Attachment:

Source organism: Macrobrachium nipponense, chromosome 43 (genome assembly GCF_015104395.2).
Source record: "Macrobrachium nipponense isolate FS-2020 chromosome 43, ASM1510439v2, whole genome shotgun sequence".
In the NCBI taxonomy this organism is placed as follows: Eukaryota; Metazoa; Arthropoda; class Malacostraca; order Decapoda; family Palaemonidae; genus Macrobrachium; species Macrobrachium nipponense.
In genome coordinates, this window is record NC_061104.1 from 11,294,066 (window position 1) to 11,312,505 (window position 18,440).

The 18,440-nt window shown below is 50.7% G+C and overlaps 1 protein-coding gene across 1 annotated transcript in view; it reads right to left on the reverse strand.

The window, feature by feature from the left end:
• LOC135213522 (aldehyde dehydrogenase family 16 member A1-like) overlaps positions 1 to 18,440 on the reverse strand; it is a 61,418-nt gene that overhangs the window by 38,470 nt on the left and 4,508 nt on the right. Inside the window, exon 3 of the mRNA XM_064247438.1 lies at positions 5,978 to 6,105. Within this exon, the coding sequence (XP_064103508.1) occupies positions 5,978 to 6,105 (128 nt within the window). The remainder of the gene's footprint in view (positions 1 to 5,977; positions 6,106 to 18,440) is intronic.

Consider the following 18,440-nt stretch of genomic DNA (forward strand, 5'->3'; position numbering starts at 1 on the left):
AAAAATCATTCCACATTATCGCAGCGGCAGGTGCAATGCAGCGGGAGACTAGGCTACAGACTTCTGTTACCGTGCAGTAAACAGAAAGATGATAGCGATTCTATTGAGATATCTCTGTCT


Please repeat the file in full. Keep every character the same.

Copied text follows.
Source organism: Macrobrachium nipponense, chromosome 43 (genome assembly GCF_015104395.2).
Source record: "Macrobrachium nipponense isolate FS-2020 chromosome 43, ASM1510439v2, whole genome shotgun sequence".
In the NCBI taxonomy this organism is placed as follows: Eukaryota; Metazoa; Arthropoda; class Malacostraca; order Decapoda; family Palaemonidae; genus Macrobrachium; species Macrobrachium nipponense.
In genome coordinates, this window is record NC_061104.1 from 11,294,066 (window position 1) to 11,312,505 (window position 18,440).

The 18,440-nt window shown below is 50.7% G+C and overlaps 1 protein-coding gene across 1 annotated transcript in view; it reads right to left on the reverse strand.

The window, feature by feature from the left end:
• LOC135213522 (aldehyde dehydrogenase family 16 member A1-like) overlaps positions 1 to 18,440 on the reverse strand; it is a 61,418-nt gene that overhangs the window by 38,470 nt on the left and 4,508 nt on the right. Inside the window, exon 3 of the mRNA XM_064247438.1 lies at positions 5,978 to 6,105. Within this exon, the coding sequence (XP_064103508.1) occupies positions 5,978 to 6,105 (128 nt within the window). The remainder of the gene's footprint in view (positions 1 to 5,977; positions 6,106 to 18,440) is intronic.

Consider the following 18,440-nt stretch of genomic DNA (forward strand, 5'->3'; position numbering starts at 1 on the left):
AAAAATCATTCCACATTATCGCAGCGGCAGGTGCAATGCAGCGGGAGACTAGGCTACAGACTTCTGTTACCGTGCAGTAAACAGAAAGATGATAGCGATTCTATTGAGATATCTCTGTCT